The life of a young slum kid, who starts out stealing small things in order to fit in with the "crowd", winds up in reform school, and eventually spends much of his life in prison. Upon his... See full summary »
Queen Elizabeth is running this show. The men in her court should be thinking about how to add to the glory of the Elizabethan Age and how to foil those pesky Spanish who got far too much ... See full summary »
William K. Howard
Single parents Jean Bowen and Brad Stubbs meet at the train station when they send their kids (his 2 girls, her 2 boys) off to camp. Love inevitably blooms. But there are complications: ... See full summary »
I really liked this B picture offering from RKO studios in the mid thirties. Flight from Glory is Ceiling Zero with a bit of Red Dust thrown in and a pinch of Dawn Patrol.
Onslow Stevens is the airline's man in Delgado which looks on the map to be in Bolivia. I presume the mines he's servicing are either silver or tin. Stevens has found a really great way to keep costs down a maximize profits. He buys the oldest planes possible and knowing that pilots who can work elsewhere will, he recruits among pilots who are in trouble in the States and some have even lost their licenses. They can't exactly quit for a better job. Scrap planes and scrap pilots, is this any way to run an airline?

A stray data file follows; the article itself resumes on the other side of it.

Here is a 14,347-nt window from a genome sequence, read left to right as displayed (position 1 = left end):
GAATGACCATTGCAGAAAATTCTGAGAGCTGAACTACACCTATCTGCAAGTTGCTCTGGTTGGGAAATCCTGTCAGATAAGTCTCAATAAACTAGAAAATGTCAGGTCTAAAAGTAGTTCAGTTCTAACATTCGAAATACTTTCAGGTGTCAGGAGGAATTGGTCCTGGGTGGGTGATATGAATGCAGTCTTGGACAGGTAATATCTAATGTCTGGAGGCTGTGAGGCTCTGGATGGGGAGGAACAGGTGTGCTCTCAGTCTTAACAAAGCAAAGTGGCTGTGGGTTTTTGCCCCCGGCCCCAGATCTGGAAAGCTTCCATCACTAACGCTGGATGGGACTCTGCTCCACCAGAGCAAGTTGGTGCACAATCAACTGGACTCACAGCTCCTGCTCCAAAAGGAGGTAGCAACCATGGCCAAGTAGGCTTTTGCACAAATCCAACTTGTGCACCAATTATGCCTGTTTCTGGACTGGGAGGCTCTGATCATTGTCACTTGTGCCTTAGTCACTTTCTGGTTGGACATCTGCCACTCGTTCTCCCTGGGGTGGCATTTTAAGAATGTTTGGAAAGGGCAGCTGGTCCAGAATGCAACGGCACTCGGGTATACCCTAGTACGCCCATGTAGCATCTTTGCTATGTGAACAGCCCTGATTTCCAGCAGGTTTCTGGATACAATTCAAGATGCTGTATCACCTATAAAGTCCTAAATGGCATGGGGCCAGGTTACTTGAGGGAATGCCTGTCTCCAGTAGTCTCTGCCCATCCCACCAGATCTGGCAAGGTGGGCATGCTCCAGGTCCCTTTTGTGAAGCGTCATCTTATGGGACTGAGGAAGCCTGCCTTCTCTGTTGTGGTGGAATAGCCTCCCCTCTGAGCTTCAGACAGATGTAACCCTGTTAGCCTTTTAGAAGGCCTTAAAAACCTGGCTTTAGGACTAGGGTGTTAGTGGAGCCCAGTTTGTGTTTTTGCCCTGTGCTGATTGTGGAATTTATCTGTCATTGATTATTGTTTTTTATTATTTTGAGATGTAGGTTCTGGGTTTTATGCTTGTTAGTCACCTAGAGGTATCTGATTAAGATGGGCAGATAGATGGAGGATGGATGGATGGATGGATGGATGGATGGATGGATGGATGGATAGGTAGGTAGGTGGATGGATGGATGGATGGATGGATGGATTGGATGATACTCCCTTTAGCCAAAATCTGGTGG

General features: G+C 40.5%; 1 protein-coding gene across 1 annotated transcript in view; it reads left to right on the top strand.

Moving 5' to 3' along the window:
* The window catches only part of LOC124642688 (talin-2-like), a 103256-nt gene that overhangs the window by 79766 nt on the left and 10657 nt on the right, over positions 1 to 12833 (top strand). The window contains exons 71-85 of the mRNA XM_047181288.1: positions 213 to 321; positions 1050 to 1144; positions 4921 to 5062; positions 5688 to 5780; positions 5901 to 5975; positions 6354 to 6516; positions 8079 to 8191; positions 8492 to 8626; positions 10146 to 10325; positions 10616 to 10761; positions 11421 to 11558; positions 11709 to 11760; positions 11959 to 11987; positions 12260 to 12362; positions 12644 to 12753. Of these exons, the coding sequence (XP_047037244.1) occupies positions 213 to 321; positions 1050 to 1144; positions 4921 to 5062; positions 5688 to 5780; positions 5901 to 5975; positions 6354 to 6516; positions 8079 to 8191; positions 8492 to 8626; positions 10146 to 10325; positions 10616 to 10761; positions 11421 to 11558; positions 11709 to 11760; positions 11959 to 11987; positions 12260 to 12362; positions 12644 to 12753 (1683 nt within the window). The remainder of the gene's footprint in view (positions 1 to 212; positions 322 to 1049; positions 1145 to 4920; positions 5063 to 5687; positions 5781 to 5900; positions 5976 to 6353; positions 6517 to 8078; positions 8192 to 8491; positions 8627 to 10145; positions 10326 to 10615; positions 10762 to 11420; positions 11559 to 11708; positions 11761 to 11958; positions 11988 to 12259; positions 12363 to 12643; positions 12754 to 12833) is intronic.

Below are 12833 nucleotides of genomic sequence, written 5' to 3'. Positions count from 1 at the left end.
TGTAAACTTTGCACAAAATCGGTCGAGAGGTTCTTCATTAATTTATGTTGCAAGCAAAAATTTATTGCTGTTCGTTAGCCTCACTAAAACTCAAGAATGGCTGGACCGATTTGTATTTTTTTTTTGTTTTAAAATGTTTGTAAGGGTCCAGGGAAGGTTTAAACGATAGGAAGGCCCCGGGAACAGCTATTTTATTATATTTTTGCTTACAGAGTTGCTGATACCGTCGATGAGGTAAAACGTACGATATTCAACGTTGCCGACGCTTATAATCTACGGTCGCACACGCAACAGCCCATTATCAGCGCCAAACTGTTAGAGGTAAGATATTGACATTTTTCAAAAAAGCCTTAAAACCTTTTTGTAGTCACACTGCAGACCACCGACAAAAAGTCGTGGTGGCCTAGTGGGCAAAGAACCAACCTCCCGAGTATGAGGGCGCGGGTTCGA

Into this merry bunch of fliers who know they're a couple step up from slaves comes young Van Heflin and his bride Whitney Bourne. A bride is something that Stevens doesn't count on and of course a woman around the place gets the hormones racing for Chester Morris and Douglas Walton among others.
I liked the idea of Onslow Stevens as the villain and it was certainly an original idea in his type of villainy. The rather melodramatic ending was a bit much otherwise I would have given Flight from Glory a higher rating. Chester Morris is a fine cynical hero out of the Humphrey Bogart mold and Douglas Walton does well as poor man's Leslie Howard.
And I assure you that you won't find slimier villains than Onslow Stevens in too many films.
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